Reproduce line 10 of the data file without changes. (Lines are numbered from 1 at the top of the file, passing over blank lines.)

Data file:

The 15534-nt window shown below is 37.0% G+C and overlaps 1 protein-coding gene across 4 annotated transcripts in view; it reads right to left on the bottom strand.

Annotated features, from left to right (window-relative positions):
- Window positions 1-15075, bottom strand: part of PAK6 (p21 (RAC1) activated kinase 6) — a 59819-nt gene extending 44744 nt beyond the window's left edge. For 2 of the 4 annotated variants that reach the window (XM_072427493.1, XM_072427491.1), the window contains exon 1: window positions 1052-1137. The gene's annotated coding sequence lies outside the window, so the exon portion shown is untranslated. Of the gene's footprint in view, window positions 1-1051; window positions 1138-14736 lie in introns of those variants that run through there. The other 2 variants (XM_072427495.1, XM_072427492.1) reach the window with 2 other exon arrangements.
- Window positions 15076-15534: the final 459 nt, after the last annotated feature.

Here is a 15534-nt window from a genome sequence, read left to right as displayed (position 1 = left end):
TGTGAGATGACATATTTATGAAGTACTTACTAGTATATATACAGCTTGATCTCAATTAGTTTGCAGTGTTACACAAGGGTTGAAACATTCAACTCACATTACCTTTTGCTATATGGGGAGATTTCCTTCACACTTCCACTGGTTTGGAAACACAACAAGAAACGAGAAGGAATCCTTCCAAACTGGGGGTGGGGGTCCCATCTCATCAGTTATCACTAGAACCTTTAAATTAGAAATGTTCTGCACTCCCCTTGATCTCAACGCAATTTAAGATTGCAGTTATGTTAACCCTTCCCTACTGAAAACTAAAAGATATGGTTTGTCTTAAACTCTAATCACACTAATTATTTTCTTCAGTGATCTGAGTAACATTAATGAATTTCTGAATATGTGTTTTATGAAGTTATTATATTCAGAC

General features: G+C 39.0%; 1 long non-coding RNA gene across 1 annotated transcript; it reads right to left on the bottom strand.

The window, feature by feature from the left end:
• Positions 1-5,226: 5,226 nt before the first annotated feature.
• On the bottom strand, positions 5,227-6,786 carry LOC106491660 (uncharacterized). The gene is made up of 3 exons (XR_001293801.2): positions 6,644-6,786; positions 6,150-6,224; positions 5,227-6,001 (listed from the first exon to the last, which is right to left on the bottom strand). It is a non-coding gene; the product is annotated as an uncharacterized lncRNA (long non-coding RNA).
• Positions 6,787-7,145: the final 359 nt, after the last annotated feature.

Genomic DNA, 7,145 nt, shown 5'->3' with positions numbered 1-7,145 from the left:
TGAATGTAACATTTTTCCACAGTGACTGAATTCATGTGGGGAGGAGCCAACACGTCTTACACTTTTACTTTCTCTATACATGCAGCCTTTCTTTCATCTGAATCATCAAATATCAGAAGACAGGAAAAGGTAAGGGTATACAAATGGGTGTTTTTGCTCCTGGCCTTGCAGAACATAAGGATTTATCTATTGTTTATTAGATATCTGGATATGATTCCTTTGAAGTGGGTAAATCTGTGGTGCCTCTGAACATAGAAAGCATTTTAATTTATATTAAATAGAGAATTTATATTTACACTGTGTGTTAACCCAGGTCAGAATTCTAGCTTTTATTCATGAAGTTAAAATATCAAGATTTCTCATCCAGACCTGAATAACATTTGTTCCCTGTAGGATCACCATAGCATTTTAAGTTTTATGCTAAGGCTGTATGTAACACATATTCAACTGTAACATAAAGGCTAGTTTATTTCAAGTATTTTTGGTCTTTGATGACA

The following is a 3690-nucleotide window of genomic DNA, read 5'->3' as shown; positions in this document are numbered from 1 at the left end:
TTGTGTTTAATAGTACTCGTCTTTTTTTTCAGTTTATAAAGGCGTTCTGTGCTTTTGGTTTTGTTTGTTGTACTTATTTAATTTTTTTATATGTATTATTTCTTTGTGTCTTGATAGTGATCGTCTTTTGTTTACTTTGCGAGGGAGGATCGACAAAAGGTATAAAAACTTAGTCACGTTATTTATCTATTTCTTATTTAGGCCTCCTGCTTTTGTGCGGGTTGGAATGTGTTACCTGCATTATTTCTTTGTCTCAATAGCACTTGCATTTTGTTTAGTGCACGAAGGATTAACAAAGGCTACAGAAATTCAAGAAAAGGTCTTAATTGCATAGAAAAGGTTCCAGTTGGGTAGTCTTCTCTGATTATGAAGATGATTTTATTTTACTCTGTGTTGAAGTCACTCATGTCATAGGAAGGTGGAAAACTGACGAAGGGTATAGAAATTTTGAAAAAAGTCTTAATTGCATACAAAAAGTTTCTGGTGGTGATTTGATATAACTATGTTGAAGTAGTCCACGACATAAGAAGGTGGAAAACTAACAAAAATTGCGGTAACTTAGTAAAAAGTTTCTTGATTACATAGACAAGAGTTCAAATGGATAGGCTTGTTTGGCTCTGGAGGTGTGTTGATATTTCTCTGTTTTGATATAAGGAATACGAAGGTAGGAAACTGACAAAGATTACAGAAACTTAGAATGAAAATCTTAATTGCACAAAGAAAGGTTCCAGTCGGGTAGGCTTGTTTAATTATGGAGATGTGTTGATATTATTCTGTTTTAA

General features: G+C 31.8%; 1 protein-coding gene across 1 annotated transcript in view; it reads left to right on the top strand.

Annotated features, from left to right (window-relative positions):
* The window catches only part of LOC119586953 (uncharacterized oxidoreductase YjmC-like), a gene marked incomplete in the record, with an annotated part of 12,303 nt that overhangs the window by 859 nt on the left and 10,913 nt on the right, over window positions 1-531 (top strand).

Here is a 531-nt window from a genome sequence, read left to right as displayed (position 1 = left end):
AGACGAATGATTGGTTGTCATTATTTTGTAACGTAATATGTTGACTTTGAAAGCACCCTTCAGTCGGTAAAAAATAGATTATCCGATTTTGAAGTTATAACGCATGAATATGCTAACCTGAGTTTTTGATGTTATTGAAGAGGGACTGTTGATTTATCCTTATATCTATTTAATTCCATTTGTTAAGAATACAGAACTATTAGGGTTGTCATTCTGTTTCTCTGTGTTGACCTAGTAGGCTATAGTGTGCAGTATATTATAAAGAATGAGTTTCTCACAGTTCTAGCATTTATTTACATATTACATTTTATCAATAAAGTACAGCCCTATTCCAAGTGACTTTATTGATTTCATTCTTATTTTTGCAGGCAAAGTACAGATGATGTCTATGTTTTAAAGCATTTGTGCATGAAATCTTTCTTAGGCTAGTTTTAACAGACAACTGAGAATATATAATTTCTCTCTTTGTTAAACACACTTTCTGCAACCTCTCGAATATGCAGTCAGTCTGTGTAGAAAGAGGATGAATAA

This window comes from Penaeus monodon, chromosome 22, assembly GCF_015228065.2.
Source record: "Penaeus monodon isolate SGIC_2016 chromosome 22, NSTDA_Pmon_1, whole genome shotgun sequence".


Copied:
• On the bottom strand, positions 5,227-6,786 carry LOC106491660 (uncharacterized). The gene is made up of 3 exons (XR_001293801.2): positions 6,644-6,786; positions 6,150-6,224; positions 5,227-6,001 (listed from the first exon to the last, which is right to left on the bottom strand). It is a non-coding gene; the product is annotated as an uncharacterized lncRNA (long non-coding RNA).